The UK’s corporate beneficial ownership register took a step closer last week with the government publishing a consultation exercise for the detailed registration regulations (the consultation period closes on July 17).
From January 2016, UK companies will have to register “people with significant control” (PSC) and confirm that information with a central filing by April 2016.
A copy of the consultation exercise is here (pdf).
Essentially, PSC will either directly or indirectly own more than 25% equity or have direct or indirect power to control or influence the running of the company.
The purpose of the registry is to meet the challenge of beneficial ownership and obscure company ownership structures facilitating tax evasion, money laundering, and terrorist financing. In part, it’s a belated response to the World Bank’s 2011 report which suggested that 70% of big corruption cases over the last 30 years had involved anonymous shell companies (with the UK and the U.S. being favorite jurisdictions for incorporation). Quite apart from those considerations, one might have thought that transparency of ownership should always be a pre-requisite for limiting liability and the ability to raise share capital.
Under the new regimen, which pre-empts by a year the implementation of the EU’s 4th Money Laundering Directive (pdf) (that will apply both to companies and trusts), companies must take reasonable steps to identify and maintain up to date information on PSCs who are obliged to give or volunteer the prescribed information, failing which, interests can be frozen and ultimately lead to a fine or imprisonment.
Companies already subject to the London Stock Exchange’s Transparency Directive Review DTR5 issuer regulations will be exempt.
One of the most significant entities to be affected by the requirements will be Limited Liability Partnerships (LLPs). These were set up largely at the behest of large accountancy firms following the Enron collapse and were intended to provide an entity with limited financial exposure to catastrophic professional negligence claims but with fiscal responsibilities devolving to individual members.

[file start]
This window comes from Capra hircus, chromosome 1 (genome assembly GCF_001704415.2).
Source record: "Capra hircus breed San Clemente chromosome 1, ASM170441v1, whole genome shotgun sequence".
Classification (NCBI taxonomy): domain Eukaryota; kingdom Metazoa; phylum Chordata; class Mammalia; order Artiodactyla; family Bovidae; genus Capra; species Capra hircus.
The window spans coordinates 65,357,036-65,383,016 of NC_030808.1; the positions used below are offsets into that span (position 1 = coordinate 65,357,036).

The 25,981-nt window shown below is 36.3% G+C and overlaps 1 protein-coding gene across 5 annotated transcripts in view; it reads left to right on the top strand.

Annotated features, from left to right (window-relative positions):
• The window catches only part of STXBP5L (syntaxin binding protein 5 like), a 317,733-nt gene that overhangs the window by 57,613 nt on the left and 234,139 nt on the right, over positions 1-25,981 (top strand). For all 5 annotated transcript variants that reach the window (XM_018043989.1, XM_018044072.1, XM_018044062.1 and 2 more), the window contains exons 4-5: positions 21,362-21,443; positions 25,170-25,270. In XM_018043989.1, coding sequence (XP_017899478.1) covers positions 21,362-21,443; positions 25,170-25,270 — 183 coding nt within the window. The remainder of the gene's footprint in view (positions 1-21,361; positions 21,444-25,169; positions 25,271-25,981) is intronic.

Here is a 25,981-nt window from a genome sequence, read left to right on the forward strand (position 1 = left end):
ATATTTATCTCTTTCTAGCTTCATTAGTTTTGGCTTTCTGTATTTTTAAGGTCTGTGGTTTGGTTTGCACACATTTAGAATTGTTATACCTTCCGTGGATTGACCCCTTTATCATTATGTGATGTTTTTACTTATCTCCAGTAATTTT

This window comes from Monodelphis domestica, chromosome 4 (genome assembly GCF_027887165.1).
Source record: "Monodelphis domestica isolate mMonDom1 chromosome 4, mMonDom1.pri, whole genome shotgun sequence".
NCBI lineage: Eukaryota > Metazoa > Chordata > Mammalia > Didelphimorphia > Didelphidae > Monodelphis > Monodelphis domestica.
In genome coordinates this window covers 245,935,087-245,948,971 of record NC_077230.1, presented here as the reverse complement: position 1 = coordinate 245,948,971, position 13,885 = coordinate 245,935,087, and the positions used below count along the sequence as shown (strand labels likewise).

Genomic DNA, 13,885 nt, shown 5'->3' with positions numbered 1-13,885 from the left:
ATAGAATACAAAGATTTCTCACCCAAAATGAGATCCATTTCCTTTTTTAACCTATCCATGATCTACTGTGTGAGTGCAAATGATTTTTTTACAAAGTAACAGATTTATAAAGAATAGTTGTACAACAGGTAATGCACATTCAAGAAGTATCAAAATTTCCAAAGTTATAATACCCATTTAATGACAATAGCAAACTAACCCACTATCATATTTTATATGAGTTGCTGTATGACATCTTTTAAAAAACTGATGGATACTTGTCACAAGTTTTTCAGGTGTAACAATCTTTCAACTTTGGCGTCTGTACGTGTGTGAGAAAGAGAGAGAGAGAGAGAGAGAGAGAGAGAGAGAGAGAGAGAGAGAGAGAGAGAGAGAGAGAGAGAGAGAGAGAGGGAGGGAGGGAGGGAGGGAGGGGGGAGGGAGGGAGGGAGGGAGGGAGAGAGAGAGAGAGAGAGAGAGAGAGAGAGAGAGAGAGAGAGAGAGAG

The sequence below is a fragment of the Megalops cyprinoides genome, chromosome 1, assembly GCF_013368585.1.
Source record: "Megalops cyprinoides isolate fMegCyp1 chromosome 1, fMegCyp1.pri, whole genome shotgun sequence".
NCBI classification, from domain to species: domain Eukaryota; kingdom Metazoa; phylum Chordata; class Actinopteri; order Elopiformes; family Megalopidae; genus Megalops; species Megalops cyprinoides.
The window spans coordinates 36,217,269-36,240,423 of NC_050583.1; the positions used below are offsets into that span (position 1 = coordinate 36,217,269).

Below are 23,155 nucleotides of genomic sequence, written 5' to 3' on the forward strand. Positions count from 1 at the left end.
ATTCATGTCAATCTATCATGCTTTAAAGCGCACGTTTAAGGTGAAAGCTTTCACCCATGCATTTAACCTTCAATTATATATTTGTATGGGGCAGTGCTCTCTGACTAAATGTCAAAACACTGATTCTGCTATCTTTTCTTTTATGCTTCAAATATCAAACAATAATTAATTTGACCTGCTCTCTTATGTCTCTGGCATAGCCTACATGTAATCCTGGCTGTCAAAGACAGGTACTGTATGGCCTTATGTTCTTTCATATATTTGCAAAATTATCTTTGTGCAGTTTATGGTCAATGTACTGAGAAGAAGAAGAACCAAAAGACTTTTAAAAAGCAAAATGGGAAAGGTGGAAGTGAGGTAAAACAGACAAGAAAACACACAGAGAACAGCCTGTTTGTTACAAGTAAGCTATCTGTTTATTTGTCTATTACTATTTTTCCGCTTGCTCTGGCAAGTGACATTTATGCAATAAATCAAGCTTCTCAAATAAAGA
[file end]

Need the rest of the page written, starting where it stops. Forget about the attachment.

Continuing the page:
As offshore companies can become members of a UK LLP, and as such operate below the fiscal radar screen, their use has mushroomed and been subject to considerable abuse. Recently, there have been highly publicized instances of LLPs being used to facilitate grand corruption in Ukraine and Moldova.
What is not entirely clear from the current consultation exercise is to what extent LLPs will be allowed to continue with members incorporated in jurisdictions that have no comparable PSC registries. In the case of Foreign Limited Partnerships, registration details will only be required of a general partner (not its membership).
The UK’s efforts to persuade its Crown Dependencies and Overseas Territories to introduce complementary PSC registries have been rebuffed. And contrary to popular belief, as a recent article in the New Law Journal makes clear, the UK’s room for legislative manoeuvre is pretty limited:
Although the UK government has (in theory) unlimited power to legislate for the overseas territories, the sensitivity of the dispute suggests that the new government might adhere to the constitutional convention not to interfere in the laws of the overseas territories.
The recent abuse of LLP status requires an urgent root and branch review by the UK authorities. Until then, there should at the very least, be a prohibition on offshore companies of non-compliant countries forming UK LLPs or continuing to be members of existing LLPs. Otherwise, the UK Prime Minister’s recent exhortations to combat corruption will rather smack of humbug.
Alistair Craig, a commercial barrister practicing in London, is a frequent contributor to the FCPA Blog.